No website is complete without stunning imagery. After all, an image says a thousand words and images, whether it be photos, icons, illustrations or backgrounds are a central part of our website design. (By the way if you're looking for the best sources for free images you should check out The Design Vault)
But could your images be slowing your website down? If you have an image heavy website (like a regularly updated blog) and do not save your images optimised for web then chances are the answer is yes. This is not good because slow loading is a major reason for people leaving a website.
However, now that you're here, you will no longer have one of those websites. In this post I'm going to show you exactly how to optimise your images and increase the speed of your website.
Reduce Image File Size
The main reason why your images are slowing your website down is because the file sizes are too big. A larger file is going to take longer to load than a smaller file.
File sizes are measured in bytes. You have probably already heard of the most common denominations, Kilobytes (KB), Megabytes (MB), Gigabytes (GB) and Terabytes (TB). Remember when you were in primary school and were learning to count in units, tens and hundreds? Bytes are similar to that with KB being the smallest denomination (units), followed by MB (tens), GB (hundreds) TB (thousands). Bytes are broken down as follows:
1 024 KB = 1 MB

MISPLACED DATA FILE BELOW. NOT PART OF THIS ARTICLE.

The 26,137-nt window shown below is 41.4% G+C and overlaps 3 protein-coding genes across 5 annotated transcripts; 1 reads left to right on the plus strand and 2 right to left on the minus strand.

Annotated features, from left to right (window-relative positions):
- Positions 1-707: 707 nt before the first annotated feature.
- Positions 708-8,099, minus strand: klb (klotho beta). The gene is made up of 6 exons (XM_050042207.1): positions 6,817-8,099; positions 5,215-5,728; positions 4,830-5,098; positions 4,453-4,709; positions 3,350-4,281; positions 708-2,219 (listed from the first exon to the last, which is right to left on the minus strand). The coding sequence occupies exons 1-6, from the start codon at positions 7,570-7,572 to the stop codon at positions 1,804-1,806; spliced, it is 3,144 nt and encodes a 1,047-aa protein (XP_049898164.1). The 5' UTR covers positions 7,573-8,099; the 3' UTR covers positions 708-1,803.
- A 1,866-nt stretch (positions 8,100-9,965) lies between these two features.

1 024 MB = 1 GB
1 024 GB = 1 TB
Ideally when saving images for our websites we want to keep the image in the low KB range. I recommend trying to keep the images on your website at 100KB or lower. For blog post images it's pretty easy to keep them around the 50KB mark. For website banner images you may need to go a bit higher than 100KB but try to get it as small as possible while preserving the quality of the image.
TAKEAWAY: keep image file size at 100KB or under
Use Correct Resolution
That brings me to the next component which affects image quality and file size which is resolution. The resolution of web images is measured in pixels. Pixels are basically tiny dots of colour that make up the whole picture. When you zoom right into a photo you can see the pixels that make up the image as shown below.
The number of pixels in an image corresponds to the image quality. Generally speaking, the more pixels the, higher the resolution and the clearer the image. Having said that different outputs have different pixel requirements. For a good quality print 300 dpi (dots per inch) is the standard while a screen only needs 72 ppi (pixels per inch) to create a clear, high quality image.
The number of pixels is also going to affect the file size of the image. As you can imagine a 300 ppi image is going to be a lot larger than a 72 ppi image. There is no need to save your image at 300 ppi for web. It will only make your file bigger and slow your website down.
TAKEAWAY: Keep you website images at 72ppi.
Know Your Image Dimensions
The dimensions of an image is another factor that affects the file size. The larger the dimensions of an image the larger the file size. In web design the standard unit of measurement is not cm or inches, but pixels (px).
Ensuring that the images on your website are the correct number of pixels wide and high for the space available not only helps save unnecessary image data which accumulates and slows your website down, but it also optimises the quality of your images.
Often internet browsers will resize images to fit the space. If an image is larger than the dimensions of the space it needs to fit then the browser will shrink it down. This will not affect the images' resolution, however the image file will be larger and take up more space than it needs, slowing the website down.